Helping with Artificial Intelligence?

Can Artificial Intelligence help to help refugees? Or is it the next step in evolution with which technology takes our place? These and similar questions were posed by the participants of a workshop on Artificial Intelligence that they won at the ZusammenHelfen conference at the Ars Electronica Festival.

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For the fourth time already, “ZusammenHelfen in Oberösterreich” (HelpingTogether in Upper Austria) – the contact point around the topic “Together for Fugitives” – organized a conference at the Ars Electronica Festival 2019 for all committed, interested and affected people in the field of flight and integration. In keeping with the motto “Day of Encouragement,” new perspectives were presented, current developments were discussed, and challenges and successful projects were examined in greater detail.

We raffled off a workshop on Artificial Intelligence at the Ars Electronica Center among all conference participants that now took place in November. After a guided tour through the new exhibition “Understanding Artificial Intelligence“, during which a basic understanding of this technological phenomenon was first developed, the tour continued in the “Machine Learning Studio“, where there was a practical insight into how machines learn. In a subsequent round of discussions, the participants themselves had their say and discussed the advantages and disadvantages of the latest developments in artificial intelligence.

We spoke with Melanie Jungwirth and Nicole Sonnleitner, the two organizers of the ZusammenHelfen conference, about their visit to the Ars Electronica Center and their work at “ZusammenHelfen in Oberösterreich.

Credits: vog.photo

Was the topic of Artificial Intelligence already a topic for you before the workshop at the Ars Electronica Center?

Nicole Sonnleitner: Basically, we always receive news from the Ars Electronica Center at the festival itself, via newsletter or other channels. This means, of course, that the topic of Artificial Intelligence comes across us every now and then. But it hasn’t really been a real topic for our work until now. At least not in terms of the idea of robots or something like that. Of course we already use search engines on the internet!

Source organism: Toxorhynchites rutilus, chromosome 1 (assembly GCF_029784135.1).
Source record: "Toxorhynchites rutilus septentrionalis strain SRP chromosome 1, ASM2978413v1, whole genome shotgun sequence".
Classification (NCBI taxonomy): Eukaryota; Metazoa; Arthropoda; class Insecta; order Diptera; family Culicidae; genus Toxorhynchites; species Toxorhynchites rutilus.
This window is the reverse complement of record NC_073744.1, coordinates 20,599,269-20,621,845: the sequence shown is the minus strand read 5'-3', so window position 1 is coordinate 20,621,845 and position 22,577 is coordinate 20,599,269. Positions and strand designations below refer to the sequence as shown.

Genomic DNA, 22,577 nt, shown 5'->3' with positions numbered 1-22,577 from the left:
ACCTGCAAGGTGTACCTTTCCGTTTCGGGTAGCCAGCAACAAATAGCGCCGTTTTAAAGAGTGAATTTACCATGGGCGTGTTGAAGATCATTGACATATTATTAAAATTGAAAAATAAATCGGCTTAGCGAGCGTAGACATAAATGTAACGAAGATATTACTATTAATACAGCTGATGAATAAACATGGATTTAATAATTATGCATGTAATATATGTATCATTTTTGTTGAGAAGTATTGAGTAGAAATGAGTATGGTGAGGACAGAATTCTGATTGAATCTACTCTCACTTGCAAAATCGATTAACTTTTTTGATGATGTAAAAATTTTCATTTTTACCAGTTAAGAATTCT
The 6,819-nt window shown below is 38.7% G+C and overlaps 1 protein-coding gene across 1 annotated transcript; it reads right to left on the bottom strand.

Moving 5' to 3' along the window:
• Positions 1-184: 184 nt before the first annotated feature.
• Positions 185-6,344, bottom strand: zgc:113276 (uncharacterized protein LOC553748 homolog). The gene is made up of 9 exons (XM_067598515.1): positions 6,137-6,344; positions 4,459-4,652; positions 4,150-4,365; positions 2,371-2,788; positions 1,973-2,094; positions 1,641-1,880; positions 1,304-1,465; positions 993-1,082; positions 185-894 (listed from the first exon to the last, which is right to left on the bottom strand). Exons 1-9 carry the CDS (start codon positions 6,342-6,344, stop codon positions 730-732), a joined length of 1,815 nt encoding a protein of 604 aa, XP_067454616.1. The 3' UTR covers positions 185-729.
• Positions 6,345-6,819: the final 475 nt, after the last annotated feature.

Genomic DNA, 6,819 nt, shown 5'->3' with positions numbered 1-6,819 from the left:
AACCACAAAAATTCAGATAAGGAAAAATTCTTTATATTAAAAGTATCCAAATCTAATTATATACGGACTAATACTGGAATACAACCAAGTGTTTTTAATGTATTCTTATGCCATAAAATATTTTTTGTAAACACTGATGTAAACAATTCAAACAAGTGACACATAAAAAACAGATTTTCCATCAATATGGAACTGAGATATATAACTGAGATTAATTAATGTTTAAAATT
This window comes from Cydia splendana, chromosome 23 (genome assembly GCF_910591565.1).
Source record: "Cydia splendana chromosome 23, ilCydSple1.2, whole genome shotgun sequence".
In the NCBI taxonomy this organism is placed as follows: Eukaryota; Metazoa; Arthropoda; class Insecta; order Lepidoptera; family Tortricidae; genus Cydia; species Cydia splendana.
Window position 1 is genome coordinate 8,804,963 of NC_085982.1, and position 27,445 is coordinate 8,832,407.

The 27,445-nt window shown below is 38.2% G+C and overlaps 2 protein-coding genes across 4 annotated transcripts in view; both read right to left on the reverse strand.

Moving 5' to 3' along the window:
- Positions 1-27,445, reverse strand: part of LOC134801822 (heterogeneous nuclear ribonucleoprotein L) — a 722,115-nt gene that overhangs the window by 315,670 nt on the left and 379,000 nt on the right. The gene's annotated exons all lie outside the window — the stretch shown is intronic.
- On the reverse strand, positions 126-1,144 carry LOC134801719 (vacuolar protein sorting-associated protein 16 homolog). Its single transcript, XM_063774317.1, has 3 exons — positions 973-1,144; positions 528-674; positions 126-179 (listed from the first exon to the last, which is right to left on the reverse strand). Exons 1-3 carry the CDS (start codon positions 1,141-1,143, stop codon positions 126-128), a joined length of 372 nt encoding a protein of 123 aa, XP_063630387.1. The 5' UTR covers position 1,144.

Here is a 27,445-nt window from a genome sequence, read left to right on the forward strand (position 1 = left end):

Melanie Jungwirth: During my visit I personally learned – also in a somehow reassuring way – that artificial intelligence is far from being as developed as you might imagine in your worst horror scenarios. So that we and our jobs are all replaced by Artificial Intelligence.

On the other hand, the possibilities of Artificial Intelligence are incredibly diverse and helpful. What I liked most was the station where you could rate comments from the standard forum so that you can help an Artificial Intelligence to do this sometime on its own. And this is where the greatest insight comes to bear, which one somehow knows anyway, but likes to forget: humans create artificial intelligence.

What was the highlight of this afternoon at the Ars Electronica Center?

Melanie Jungwirth: Definitely the dilemma discussion in the group about whether artificial intelligence should be used permanently in a socially sensitive area – the health sector – to support diagnoses. It was insanely enriching how socially and respectfully this discussion took place.

Nicole Sonnleitner: In addition, it was very valuable for us to exchange ideas and spend time with volunteers, affected persons and full-time volunteers outside our subject area!

Can you imagine that Artificial Intelligence could also be used in the context of refugees?

Melanie Jungwirth: For example, there are tools in law that help to analyze files and precedents. In this respect, procedures could perhaps be processed more quickly here. But I am not sure whether I would welcome something like that.

Nicole Sonnleitner: The human component in particular is enormously important in the area of refugees and should never be forgotten.

Melanie Jungwirth: To put it somewhat casually: Perhaps you should demand more of the social and emotional intelligence of people before you start using artificial intelligence.

Do you look positively or negatively towards such a future?

Nicole Sonnleitner: Most inventions and new tools have advantages and disadvantages. And change is permanent. In this respect, we simply hope for a positive, social and valuable use of artificial intelligence. The development itself is unstoppable.

If you could develop an AI yourself, what should it be able to do at best with regard to your work?

Melanie Jungwirth: Hmm, best would be to generate more time ;) No, with us the human contact is very important and therefore I can imagine using AI only for things like administrative activities. But of course it could be a relief.

Would you also like to book a workshop at the Ars Electronica Center within the framework of your company? More information can be found here: https://ars.electronica.art/center/en/workshops-fuer-unternehmen

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